Once I opened an umbrella in front of her face. That scared and insulted her so much that she went down the steps and lay down in the hot sun to show off her anger. The ground was very hot and she kept fidgeting. My sister tried to coax her back onto the verandah, and as she was climbing back up, I remarked, “Huh, she has to come back here, doesn’t she? She can show off her anger but she has no other place to go!” Oddly, she heard that and quickly went back down the steps and into the sun again. She went away a little later, probably to her mom. However, her anger never lasted long, and all differences were forgotten by the next meal time. As I blew the whistle, she would run to our gate and, as if to remind us of her insult a little while ago, would sit down outside with her back to us. Then we would have to go and cuddle her and scratch her head and back and tummy and she would be happy to come and eat again.
Summer progressed. Minnie and Molly spent more time on our verandah now. We did not want them to become dependent on us, because it would be difficult for them when we went away on vacation. Due to some reason, the other dogs of the colony did not like them and fought with them. But teaching Minnie to survive alone was a pain now. Anyone who has seen the movie “Born Free” will understand what I mean. She was becoming more and more attached to us. Somehow miraculously, she could still pass through a gap in the gate that seemed way too narrow for her. Molly could not enter unless we opened the gate and let her in, so she used to come and knock at the gate. We usually turned them out at night after dinner, but on some nights they stayed inside. Once or twice they tried to come inside the front door, but we never encouraged that.
Though short and old, Molly was very beautiful and we jokingly said that she must have had a Welsh corgi parent. Another puzzling thing was that while I tried to teach Minnie to ‘shake hand’ with us in vain, Molly promptly lifted her paw the first time I stretched out my hand to her, without any training. She used to bark at visitors and chase away cows from in front of our gate. Not so with Minnie, whose only jobs were eating, sleeping and whining in complaint if she didn’t like her food. They were sitting on our verandah when we left for Hooghly in our summer vacations. We later heard that they had been sitting there all through the vacations, guarding our house. A rod had broken off our gate so that even Molly could enter freely now.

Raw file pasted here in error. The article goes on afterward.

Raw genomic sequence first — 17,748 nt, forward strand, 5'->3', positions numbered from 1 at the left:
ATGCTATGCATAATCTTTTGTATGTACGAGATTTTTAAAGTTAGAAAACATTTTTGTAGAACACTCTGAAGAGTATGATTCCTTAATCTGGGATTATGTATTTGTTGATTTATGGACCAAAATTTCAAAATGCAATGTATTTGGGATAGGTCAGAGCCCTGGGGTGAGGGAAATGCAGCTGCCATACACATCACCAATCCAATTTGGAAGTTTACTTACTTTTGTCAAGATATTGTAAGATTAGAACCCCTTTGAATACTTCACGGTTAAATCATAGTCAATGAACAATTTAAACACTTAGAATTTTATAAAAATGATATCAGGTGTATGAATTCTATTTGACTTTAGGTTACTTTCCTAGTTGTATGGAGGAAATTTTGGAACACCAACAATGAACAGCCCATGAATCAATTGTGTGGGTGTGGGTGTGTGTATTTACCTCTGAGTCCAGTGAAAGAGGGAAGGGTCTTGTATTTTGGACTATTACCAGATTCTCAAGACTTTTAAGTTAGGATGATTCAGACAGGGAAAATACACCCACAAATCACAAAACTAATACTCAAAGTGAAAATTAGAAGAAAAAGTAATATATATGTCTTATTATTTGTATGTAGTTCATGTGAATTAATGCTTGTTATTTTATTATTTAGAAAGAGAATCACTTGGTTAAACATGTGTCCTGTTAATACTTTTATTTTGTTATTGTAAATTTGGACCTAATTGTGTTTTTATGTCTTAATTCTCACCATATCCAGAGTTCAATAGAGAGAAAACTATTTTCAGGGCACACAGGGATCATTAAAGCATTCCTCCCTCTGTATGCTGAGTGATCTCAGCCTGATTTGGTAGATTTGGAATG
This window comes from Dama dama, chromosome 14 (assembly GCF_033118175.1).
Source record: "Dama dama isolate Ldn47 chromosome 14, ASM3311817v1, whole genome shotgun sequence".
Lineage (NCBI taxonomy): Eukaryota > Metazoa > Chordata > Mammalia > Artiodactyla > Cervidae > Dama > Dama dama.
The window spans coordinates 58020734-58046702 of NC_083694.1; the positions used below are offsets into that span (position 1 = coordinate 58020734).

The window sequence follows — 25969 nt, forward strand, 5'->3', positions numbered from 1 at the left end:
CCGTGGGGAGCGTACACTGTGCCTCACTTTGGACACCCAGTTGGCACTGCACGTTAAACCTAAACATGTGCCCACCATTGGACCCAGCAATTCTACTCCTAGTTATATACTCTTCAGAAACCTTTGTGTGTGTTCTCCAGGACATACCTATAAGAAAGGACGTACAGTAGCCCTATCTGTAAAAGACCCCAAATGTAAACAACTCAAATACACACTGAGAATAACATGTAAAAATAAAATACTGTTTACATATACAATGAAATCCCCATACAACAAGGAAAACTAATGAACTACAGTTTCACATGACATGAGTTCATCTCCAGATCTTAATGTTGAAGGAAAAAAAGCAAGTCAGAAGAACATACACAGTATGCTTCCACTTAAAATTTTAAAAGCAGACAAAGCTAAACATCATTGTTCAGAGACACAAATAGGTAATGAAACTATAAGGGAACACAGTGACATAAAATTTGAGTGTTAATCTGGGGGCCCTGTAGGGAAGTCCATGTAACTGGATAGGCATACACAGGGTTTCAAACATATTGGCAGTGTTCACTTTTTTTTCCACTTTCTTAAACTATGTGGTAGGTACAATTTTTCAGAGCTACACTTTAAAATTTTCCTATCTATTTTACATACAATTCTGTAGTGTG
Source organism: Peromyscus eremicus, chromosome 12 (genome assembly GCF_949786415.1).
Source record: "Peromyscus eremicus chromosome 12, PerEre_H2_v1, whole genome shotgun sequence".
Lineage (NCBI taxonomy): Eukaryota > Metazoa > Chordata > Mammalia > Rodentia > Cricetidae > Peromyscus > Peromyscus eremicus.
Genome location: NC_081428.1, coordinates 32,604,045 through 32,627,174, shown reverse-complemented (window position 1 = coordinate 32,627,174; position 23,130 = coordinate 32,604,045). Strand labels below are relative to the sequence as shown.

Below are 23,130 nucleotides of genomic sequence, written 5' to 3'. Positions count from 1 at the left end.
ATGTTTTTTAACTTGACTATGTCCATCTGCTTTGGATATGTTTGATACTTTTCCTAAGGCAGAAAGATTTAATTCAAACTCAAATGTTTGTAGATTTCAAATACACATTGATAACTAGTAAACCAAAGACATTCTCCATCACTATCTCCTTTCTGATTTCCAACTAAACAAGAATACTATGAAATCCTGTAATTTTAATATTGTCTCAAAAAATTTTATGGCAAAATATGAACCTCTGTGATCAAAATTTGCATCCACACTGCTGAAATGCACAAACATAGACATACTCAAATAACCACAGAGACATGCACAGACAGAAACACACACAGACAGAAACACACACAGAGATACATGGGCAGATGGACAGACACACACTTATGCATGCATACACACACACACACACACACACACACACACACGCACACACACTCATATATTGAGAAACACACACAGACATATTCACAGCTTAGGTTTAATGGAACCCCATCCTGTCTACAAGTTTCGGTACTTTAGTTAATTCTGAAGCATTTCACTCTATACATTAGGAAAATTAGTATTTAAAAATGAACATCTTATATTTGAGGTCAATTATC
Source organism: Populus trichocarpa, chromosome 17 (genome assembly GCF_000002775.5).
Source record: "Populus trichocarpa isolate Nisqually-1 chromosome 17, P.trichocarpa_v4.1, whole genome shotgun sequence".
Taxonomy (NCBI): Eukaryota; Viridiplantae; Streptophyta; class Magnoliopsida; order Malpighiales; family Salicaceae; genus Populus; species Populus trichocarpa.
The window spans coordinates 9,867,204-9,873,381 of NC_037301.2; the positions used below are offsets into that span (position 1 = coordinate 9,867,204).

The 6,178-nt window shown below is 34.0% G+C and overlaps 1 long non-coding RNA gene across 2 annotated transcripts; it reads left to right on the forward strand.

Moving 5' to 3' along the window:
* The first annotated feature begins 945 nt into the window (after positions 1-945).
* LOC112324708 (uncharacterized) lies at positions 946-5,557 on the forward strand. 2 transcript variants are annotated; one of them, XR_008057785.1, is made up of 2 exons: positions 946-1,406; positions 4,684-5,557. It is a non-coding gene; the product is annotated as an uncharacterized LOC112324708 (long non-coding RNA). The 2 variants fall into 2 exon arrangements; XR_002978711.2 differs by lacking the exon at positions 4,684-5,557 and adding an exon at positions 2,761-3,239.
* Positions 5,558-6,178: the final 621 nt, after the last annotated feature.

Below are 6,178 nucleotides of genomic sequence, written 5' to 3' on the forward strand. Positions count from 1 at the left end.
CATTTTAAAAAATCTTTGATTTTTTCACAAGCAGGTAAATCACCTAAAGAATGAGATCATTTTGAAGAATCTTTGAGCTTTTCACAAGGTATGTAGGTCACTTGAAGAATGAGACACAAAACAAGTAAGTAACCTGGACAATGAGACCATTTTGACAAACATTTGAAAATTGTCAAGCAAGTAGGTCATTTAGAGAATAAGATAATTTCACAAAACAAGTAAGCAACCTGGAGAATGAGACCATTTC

I could go on and on with this story, for I vividly remember each little incident. But that would serve no purpose. This story has an abrupt end and let me come to that ending quickly.
When we returned from Hooghly, we found that they had left our colony. They had gone to live at a place about half a kilometre away. The first time I met them by accident there, and they acted literally like mad dogs. I particularly remember Minnie standing up on her hind legs with her front paws on my waist, and rubbing her head on my T shirt. She always behaved like this when they met anyone from our house there, and the other people around used to get scared thinking that we were being attacked by mad dogs. They sometimes accompanied us to our house and stayed for a couple of days before returning to their new den.
One day we did not see Molly any more. Minnie became alone. We used to meet her while going to the market, and sometimes we carried biscuits for her. If my mom cooked something good, she asked me to go and call Minnie. She used to come with me, but some time later, she stopped entering our house. Even if she did, she did not like us closing the gate. She had undergone a change. She sometimes used to come by herself in the evenings, and sit outside our gate, as if to tell us, “See, I’ve become independent now. I don’t need you anymore.” My mother was alarmed at this change. “Don’t touch her,” she told me one day, “she may have become mad”. I went to have a closer look at Minnie. She had become even thinner. As I went and stood beside her, she lay down on her back, lifted her paws into the air and waited for me to caress her. I knew instantly that no matter however much Minnie changed, she will always love and trust me as before.
Then one day Minnie disappeared. We couldn’t find her in any of her previous locations. I used the dog whistle to call her, but to no avail. We never saw her again. She could have been run over by a car, or fallen into the big open drain nearby, or killed by other dogs, or simply died of starvation or disease.
Or she may be still alive in some other locality where we didn’t search, hopefully with better owners than us, who can keep her well fed and inside their house.